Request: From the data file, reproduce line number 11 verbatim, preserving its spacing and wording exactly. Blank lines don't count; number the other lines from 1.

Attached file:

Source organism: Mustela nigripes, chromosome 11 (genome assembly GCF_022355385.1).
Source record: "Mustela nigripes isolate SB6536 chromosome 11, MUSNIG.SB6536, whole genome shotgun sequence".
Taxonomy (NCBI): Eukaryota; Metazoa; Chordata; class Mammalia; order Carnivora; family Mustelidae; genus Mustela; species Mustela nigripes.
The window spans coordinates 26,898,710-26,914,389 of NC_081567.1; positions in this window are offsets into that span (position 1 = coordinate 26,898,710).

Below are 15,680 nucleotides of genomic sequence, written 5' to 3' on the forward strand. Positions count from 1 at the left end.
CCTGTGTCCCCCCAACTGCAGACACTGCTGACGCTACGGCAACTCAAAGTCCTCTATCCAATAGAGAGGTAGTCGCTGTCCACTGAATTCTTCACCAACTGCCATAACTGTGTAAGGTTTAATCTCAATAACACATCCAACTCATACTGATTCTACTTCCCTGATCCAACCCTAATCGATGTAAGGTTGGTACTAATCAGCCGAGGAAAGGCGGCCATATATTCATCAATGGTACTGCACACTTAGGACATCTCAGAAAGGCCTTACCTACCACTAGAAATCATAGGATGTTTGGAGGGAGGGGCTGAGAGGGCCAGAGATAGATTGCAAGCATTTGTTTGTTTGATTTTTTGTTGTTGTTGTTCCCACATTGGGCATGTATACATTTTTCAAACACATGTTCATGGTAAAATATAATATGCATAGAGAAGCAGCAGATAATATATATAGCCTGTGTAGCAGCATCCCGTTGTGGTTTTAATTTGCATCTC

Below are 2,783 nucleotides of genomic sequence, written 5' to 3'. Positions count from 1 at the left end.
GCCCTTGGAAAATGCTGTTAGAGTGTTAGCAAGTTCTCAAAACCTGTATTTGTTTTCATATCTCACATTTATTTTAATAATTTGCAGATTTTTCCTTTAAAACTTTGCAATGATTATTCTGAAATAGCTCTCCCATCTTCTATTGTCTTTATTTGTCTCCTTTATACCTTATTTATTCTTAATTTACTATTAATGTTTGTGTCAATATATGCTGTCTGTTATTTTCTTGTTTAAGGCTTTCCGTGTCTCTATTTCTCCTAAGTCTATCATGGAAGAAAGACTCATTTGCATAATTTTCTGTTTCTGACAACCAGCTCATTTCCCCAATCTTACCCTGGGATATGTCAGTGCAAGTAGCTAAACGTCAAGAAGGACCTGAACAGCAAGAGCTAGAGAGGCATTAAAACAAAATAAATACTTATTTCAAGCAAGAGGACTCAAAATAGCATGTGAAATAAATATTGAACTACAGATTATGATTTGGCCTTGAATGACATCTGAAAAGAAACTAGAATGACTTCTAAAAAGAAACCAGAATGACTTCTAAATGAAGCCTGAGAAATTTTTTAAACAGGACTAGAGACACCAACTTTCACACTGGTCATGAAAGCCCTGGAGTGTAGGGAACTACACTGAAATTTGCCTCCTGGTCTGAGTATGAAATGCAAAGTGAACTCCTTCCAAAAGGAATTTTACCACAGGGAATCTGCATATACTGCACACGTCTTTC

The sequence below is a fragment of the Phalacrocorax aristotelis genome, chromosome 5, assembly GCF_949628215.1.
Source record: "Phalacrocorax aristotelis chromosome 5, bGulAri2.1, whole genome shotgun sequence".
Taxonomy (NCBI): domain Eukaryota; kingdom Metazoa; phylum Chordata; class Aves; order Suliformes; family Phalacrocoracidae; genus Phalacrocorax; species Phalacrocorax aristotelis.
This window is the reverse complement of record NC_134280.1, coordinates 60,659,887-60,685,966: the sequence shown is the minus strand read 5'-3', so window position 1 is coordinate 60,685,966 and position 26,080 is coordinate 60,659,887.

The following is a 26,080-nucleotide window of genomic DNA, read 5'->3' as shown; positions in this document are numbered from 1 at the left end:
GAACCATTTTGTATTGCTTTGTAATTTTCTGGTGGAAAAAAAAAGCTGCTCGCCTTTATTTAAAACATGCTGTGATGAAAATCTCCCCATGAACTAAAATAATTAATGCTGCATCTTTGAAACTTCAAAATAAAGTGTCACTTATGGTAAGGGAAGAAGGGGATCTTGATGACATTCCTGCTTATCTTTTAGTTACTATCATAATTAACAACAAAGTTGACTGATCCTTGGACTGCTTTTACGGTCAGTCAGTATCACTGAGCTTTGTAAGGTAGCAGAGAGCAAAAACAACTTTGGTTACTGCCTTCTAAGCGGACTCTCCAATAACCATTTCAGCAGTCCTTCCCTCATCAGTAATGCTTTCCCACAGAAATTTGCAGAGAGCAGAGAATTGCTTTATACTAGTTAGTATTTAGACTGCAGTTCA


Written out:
Taxonomy (NCBI): domain Eukaryota; kingdom Metazoa; phylum Chordata; class Aves; order Suliformes; family Phalacrocoracidae; genus Phalacrocorax; species Phalacrocorax aristotelis.